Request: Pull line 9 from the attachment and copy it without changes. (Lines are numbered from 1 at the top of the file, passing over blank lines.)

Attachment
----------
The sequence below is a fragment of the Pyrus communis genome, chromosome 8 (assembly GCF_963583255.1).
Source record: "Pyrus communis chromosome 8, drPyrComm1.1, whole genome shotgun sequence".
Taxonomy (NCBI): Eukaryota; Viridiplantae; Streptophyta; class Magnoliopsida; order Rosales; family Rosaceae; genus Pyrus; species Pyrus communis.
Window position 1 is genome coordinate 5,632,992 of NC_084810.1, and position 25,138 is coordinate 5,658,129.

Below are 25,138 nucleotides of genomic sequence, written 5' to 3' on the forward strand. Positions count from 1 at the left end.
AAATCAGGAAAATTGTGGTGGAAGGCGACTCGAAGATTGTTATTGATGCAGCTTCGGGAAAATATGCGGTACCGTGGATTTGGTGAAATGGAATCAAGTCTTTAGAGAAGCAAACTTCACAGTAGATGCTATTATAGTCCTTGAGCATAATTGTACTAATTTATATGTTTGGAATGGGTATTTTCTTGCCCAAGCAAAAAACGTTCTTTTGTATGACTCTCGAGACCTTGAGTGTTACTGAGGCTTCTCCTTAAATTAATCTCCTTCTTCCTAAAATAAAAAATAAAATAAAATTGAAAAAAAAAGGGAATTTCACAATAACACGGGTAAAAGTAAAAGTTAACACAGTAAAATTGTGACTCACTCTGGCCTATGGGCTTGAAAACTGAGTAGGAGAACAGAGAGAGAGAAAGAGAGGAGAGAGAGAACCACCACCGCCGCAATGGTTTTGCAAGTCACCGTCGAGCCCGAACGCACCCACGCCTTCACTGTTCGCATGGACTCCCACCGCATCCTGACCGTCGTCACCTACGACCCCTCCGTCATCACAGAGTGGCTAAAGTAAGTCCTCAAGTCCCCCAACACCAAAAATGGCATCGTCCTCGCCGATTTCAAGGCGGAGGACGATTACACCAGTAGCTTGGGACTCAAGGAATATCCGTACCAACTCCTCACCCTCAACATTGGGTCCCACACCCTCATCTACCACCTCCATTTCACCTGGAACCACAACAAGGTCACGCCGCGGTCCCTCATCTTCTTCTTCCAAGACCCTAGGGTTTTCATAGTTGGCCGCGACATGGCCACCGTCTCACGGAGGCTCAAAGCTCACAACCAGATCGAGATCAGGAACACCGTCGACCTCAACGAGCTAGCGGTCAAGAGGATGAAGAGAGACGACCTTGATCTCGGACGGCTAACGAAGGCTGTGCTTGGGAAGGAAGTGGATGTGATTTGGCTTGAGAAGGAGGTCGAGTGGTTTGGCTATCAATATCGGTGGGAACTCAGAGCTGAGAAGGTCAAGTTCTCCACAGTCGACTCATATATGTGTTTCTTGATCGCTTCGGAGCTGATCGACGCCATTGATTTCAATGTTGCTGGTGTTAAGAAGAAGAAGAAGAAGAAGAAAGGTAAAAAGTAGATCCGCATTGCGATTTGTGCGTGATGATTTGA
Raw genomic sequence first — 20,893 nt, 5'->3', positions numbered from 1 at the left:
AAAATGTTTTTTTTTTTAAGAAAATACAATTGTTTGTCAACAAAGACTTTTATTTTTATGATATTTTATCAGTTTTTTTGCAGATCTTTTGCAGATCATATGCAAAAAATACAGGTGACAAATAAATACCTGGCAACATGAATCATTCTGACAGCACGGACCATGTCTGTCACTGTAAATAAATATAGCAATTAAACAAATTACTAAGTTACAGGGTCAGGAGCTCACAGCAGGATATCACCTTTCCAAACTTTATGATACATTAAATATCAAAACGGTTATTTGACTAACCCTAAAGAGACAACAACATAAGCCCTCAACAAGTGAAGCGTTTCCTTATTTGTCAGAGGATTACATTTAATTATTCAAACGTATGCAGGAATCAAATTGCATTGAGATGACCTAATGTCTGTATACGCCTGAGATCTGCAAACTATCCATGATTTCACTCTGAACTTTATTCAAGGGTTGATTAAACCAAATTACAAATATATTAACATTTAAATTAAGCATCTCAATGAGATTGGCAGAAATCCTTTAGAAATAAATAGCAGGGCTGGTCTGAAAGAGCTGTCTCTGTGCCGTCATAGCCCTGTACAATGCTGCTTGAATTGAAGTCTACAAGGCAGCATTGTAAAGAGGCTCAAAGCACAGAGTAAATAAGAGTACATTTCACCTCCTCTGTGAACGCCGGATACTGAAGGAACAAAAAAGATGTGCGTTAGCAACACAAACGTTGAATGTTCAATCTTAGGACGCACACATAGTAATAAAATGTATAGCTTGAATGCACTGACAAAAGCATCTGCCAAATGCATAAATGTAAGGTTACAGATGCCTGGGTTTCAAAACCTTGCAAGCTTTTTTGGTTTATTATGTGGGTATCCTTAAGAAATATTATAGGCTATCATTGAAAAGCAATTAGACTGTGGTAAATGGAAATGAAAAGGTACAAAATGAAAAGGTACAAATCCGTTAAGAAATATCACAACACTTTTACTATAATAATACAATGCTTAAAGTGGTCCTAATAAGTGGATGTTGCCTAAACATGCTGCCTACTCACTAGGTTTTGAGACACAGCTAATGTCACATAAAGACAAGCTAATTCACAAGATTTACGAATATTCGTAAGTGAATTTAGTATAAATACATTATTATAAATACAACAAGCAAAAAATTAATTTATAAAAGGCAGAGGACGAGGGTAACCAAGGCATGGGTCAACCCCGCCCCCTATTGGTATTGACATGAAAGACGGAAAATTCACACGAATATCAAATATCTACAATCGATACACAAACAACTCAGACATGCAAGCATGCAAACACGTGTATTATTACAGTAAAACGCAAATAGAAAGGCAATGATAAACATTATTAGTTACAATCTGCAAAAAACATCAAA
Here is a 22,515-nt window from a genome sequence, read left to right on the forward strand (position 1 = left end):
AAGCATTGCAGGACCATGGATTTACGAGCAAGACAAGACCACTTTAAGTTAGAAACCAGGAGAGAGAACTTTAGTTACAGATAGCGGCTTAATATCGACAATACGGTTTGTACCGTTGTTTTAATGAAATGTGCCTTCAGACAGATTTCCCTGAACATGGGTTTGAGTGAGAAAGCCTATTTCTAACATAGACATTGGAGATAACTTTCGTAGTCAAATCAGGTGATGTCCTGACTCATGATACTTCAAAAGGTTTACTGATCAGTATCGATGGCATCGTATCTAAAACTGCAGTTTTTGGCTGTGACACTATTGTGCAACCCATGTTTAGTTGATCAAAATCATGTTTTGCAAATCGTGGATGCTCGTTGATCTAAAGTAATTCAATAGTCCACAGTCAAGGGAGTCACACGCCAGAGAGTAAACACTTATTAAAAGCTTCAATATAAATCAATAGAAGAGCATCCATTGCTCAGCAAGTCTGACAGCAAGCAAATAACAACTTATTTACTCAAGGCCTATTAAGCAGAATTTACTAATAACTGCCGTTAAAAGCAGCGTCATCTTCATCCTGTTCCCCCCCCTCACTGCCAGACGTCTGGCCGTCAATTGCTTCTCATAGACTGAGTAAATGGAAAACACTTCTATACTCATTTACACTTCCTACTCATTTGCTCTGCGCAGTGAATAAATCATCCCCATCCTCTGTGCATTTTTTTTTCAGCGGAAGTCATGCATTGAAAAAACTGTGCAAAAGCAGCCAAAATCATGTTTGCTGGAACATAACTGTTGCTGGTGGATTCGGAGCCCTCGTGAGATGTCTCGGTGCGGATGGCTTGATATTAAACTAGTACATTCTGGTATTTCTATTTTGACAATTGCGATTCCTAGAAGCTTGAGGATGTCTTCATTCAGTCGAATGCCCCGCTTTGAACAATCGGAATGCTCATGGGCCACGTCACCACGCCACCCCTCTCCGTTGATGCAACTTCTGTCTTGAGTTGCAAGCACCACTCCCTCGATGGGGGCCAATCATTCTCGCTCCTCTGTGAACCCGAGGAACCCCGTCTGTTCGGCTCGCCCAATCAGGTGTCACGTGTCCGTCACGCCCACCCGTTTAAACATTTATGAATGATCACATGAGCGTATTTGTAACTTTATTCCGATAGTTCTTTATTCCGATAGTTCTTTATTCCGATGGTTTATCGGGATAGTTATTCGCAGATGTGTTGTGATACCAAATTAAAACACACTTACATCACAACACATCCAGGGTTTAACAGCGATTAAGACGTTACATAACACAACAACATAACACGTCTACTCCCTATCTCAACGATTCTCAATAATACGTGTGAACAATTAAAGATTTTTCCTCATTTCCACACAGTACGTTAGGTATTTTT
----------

Here is a 22,515-nt window from a genome sequence, read left to right on the forward strand (position 1 = left end):